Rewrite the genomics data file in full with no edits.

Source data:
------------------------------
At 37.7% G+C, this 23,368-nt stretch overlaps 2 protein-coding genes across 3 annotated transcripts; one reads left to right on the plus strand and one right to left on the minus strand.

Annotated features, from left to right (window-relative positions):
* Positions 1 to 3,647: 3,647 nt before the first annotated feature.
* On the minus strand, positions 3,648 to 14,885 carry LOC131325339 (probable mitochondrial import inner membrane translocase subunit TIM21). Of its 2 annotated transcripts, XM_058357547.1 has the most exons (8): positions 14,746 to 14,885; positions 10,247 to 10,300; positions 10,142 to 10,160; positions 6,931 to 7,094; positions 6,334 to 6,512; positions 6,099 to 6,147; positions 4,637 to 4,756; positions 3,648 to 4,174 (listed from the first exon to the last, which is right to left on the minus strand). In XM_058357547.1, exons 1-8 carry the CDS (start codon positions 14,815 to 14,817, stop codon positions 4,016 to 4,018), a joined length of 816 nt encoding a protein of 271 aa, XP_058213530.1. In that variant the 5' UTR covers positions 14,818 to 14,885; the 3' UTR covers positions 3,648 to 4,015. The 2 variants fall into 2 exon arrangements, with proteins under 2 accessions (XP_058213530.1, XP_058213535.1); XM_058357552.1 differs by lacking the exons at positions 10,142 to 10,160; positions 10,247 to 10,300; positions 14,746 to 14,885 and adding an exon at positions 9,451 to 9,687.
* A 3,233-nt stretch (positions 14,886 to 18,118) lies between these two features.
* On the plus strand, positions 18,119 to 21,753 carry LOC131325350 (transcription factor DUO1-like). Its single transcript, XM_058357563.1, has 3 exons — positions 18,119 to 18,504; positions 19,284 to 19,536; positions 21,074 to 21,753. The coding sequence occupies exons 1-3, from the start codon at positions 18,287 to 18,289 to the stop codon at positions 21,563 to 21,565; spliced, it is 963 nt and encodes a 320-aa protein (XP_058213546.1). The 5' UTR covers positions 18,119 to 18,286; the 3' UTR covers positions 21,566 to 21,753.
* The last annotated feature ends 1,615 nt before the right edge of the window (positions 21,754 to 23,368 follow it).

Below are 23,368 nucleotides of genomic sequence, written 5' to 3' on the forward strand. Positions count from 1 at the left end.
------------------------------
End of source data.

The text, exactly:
At 37.7% G+C, this 23,368-nt stretch overlaps 2 protein-coding genes across 3 annotated transcripts; one reads left to right on the plus strand and one right to left on the minus strand.

Annotated features, from left to right (window-relative positions):
* Positions 1 to 3,647: 3,647 nt before the first annotated feature.
* On the minus strand, positions 3,648 to 14,885 carry LOC131325339 (probable mitochondrial import inner membrane translocase subunit TIM21). Of its 2 annotated transcripts, XM_058357547.1 has the most exons (8): positions 14,746 to 14,885; positions 10,247 to 10,300; positions 10,142 to 10,160; positions 6,931 to 7,094; positions 6,334 to 6,512; positions 6,099 to 6,147; positions 4,637 to 4,756; positions 3,648 to 4,174 (listed from the first exon to the last, which is right to left on the minus strand). In XM_058357547.1, exons 1-8 carry the CDS (start codon positions 14,815 to 14,817, stop codon positions 4,016 to 4,018), a joined length of 816 nt encoding a protein of 271 aa, XP_058213530.1. In that variant the 5' UTR covers positions 14,818 to 14,885; the 3' UTR covers positions 3,648 to 4,015. The 2 variants fall into 2 exon arrangements, with proteins under 2 accessions (XP_058213530.1, XP_058213535.1); XM_058357552.1 differs by lacking the exons at positions 10,142 to 10,160; positions 10,247 to 10,300; positions 14,746 to 14,885 and adding an exon at positions 9,451 to 9,687.
* A 3,233-nt stretch (positions 14,886 to 18,118) lies between these two features.
* On the plus strand, positions 18,119 to 21,753 carry LOC131325350 (transcription factor DUO1-like). Its single transcript, XM_058357563.1, has 3 exons — positions 18,119 to 18,504; positions 19,284 to 19,536; positions 21,074 to 21,753. The coding sequence occupies exons 1-3, from the start codon at positions 18,287 to 18,289 to the stop codon at positions 21,563 to 21,565; spliced, it is 963 nt and encodes a 320-aa protein (XP_058213546.1). The 5' UTR covers positions 18,119 to 18,286; the 3' UTR covers positions 21,566 to 21,753.
* The last annotated feature ends 1,615 nt before the right edge of the window (positions 21,754 to 23,368 follow it).

Below are 23,368 nucleotides of genomic sequence, written 5' to 3' on the forward strand. Positions count from 1 at the left end.